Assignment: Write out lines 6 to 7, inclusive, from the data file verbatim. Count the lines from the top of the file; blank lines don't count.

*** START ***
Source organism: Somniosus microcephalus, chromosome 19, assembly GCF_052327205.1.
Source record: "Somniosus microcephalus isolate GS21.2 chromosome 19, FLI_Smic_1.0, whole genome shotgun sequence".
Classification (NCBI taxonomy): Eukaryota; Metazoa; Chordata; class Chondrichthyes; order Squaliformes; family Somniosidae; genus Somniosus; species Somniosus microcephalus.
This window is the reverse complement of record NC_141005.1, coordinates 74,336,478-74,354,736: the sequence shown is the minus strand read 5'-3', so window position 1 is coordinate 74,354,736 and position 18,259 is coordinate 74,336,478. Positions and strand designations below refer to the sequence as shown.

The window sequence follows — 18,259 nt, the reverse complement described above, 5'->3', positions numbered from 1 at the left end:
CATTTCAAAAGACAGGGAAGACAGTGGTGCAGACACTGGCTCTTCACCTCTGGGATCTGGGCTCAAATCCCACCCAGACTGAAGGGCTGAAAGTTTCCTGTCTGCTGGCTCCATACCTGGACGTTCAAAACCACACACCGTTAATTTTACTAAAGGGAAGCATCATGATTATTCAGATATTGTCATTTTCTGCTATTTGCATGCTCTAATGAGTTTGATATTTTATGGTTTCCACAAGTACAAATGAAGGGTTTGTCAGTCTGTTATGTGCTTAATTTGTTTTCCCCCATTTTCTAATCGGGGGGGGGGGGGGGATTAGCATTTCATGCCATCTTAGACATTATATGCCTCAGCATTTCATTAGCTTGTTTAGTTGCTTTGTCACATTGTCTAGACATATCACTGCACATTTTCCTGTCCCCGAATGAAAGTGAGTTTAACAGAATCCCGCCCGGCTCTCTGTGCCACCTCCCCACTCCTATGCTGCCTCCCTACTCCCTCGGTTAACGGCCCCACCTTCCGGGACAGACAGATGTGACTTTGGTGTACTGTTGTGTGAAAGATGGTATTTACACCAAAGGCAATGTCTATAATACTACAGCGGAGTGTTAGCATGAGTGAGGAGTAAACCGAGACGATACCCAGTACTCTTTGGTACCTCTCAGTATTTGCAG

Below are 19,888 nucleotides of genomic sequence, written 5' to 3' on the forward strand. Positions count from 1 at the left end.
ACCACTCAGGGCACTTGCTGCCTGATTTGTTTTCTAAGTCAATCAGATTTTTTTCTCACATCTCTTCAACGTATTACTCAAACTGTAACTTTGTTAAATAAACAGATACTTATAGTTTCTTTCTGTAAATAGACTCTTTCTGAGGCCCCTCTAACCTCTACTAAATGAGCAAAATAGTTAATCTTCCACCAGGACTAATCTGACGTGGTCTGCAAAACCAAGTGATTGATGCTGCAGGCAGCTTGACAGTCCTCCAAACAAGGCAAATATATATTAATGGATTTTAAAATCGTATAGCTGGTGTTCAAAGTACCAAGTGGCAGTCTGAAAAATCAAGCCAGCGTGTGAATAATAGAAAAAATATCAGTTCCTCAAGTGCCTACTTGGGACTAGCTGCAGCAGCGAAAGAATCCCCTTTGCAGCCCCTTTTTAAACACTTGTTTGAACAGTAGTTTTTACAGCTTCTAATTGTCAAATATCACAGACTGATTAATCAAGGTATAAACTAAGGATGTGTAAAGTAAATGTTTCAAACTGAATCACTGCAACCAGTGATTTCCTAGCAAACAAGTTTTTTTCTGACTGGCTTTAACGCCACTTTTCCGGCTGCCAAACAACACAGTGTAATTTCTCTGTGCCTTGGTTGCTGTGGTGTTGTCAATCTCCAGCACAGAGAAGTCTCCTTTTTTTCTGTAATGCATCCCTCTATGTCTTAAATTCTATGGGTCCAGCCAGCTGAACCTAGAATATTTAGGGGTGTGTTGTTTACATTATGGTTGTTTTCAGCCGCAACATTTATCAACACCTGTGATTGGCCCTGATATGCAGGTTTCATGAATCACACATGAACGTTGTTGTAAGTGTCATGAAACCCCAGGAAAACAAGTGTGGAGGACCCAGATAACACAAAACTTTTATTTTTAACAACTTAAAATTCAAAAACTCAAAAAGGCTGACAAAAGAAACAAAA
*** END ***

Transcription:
CATTTCAAAAGACAGGGAAGACAGTGGTGCAGACACTGGCTCTTCACCTCTGGGATCTGGGCTCAAATCCCACCCAGACTGAAGGGCTGAAAGTTTCCTGTCTGCTGGCTCCATACCTGGACGTTCAAAACCACACACCGTTAATTTTACTAAAGGGAAGCATCATGATTATTCAGATATTGTCATTTTCTGCTATTTGCATGCTCTAATGAGTTTGATATTTTATGGTTTCCACAAGTACAAATGAAGGGTTTGTCAGTCTGTTATGTGCTTAATTTGTTTTCCCCCATTTTCTAATCGGGGGGGGGGGGGGGATTAGCATTTCATGCCATCTTAGACATTATATGCCTCAGCATTTCATTAGCTTGTTTAGTTGCTTTGTCACATTGTCTAGACATATCACTGCACATTTTCCTGTCCCCGAATGAAAGTGAGTTTAACAGAATCCCGCCCGGCTCTCTGTGCCACCTCCCCACTCCTATGCTGCCTCCCTACTCCCTCGGTTAACGGCCCCACCTTCCGGGACAGACAGATGTGACTTTGGTGTACTGTTGTGTGAAAGATGGTATTTACACCAAAGGCAATGTCTATAATACTACAGCGGAGTGTTAGCATGAGTGAGGAGTAAACCGAGACGATACCCAGTACTCTTTGGTACCTCTCAGTATTTGCAG

Below are 19,888 nucleotides of genomic sequence, written 5' to 3' on the forward strand. Positions count from 1 at the left end.